I wanted a concise and clear book, with a working, interesting and entertaining concept. The guiding star of my book should be easy, surprising and tempting recipes. On the comics’ side, the illustrations should support the content, with images that still make an impact. To realise all of that, a lot of work had to be done. But little by little, from one idea to another and sketch by sketch, a script took form and fitted those lines. When I get home, it will (at last!) be time to write down and test my recipes, and then get on with some serious drawing.


All in all, I am really satisfied with my residency month. I have seen, experienced and taken part in a lot of things and met locals and other people from abroad as well. I have been met with hospitality and been touched by sincere interest towards my work. And above all, I have got the chance to immerse myself in my thoughts and ideas, which might bring out the best of me, and which will hopefully bring others joy and good results in the future, as well.

Guess in the end all I can say is this: thanks for the food, Latvia!


Text and pictures: Emmi Valve

Emmi Valve, originally from Porvoo, took part in the CUNE Comics-in-Residence Programme in Riga. Apply now for residencies in 2014 here.

Emmi Valve fan club blog:

Sign language and monsters

A bunch of comics-enthusiasts gathered on August 8th at the Comics Center to celebrate the opening of a new exhibition at the Comics Center Gallery. The atmosphere was literally quite warm as people circled inside exploring all kinds of monsters and robots doing their daily routines.

Matt Boyce, photo by Jack Barnes

The man behind the exhibition is Matt Boyce (1981), a British artist who comes from a bilingual family. Both his parents are deaf, and he is fluent in English and British sign language. Sign language is part of both his own art and teaching work at a college in London. The Everyday Monsters exhibition is part of Matt’s residency project in the CUNE Comics-in-Residence programme.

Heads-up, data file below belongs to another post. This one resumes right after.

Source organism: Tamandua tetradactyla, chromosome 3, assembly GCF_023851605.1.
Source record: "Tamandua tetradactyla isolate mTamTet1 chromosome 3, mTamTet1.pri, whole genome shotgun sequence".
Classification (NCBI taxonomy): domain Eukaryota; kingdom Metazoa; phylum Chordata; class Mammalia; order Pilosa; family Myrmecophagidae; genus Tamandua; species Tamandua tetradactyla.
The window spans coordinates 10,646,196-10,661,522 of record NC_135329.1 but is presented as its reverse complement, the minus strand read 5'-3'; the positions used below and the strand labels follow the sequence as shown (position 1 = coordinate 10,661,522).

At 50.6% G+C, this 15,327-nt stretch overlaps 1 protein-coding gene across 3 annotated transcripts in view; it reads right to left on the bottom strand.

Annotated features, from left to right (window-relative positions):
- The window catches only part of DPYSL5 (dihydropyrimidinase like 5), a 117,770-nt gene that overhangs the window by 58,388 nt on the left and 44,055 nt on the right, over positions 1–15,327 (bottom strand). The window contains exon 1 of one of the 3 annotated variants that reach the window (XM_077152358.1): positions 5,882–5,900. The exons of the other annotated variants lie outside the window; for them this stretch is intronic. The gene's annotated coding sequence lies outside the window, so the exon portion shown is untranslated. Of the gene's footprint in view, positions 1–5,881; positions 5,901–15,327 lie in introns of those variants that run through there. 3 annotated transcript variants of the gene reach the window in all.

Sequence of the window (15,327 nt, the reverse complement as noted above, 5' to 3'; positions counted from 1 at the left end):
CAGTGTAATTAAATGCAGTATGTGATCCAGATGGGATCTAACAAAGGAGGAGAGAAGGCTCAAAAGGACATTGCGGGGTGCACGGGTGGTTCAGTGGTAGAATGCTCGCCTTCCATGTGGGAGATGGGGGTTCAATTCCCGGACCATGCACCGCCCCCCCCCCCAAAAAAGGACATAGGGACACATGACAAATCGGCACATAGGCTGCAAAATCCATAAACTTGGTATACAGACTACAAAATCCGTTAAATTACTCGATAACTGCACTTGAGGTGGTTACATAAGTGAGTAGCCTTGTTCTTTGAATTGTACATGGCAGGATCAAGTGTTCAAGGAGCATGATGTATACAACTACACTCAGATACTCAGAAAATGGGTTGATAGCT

The day before the opening I sat down with Matt and we talked about the residency and his stay here in Helsinki. What are his plans for the forthcoming month, what are his first impressions so far and what are the things that inspire him?

Matt told me that during his first week in Finland he has mainly done some touristy things like looking at sights and walking around Helsinki. During his residency Matt will be staying at Suomenlinna, an island off the coast of Helsinki that holds an old maritime fort built in the 18th century. He has been overall impressed by his lodgings at HIAP residence center.

“It’s great to have a big house all for myself. It’s the biggest place I’ve ever stayed in. It’s kind of funny to have a big space for painting and there I am, working on my comics.” During his residency Matt will be working on a new comic book, but that’s still very much a work in progress.

The way Matt uses sign language in his comics interests me. There is no sound involved in comics anyway, and all sounds from speech to effects are presented visually. Does he still feel like it’s important to incorporate sign language into comics? I revealed my ignorance to Matt and he gave me an answer:

“British sign language is different from English, and not everyone who speaks sign language knows English. For me, sign language was the first language I learned, and I still find English weird sometimes even though I can speak it fluently. In my teaching I use simple English and try to keep the style very visual. I teach courses for deaf children, and it’s important that everyone understands the comics I use for teaching.”

The most important thing for Matt is that everyone can draw comics and express themselves. This will also be the basis of the workshop he will be teaching during August at the Comics Center in Helsinki and HIAP’s Gallery Augusta. During the workshop the participants will be making autobiographical comics using sign language, similar to the courses Matt is teaching in London. He showed me some comics made in the workshops by deaf children who are leaving school. In the comics they talk about themselves but also their fears regarding the future. Matt explained to me that in England, deaf children get support and help with studies while they’re at school but after graduation they might have anxieties about the future. In their comics the children talk about their dreams for the future but also the obstacles they might run into.

Matt describes the island he is living on as both strangely silent and filled with tourists at the same time. The tourist crowds have actually given him an inspiration for a zombie-comic – both tourists and zombies are known to wander around in large packs with no sense of direction.


EVERYDAY MONSTERS exhibition is open at the Comics Center Gallery until August 31st.

Interview and exhibition photos by Laura Antola. Matt’s photo by Jack Barnes.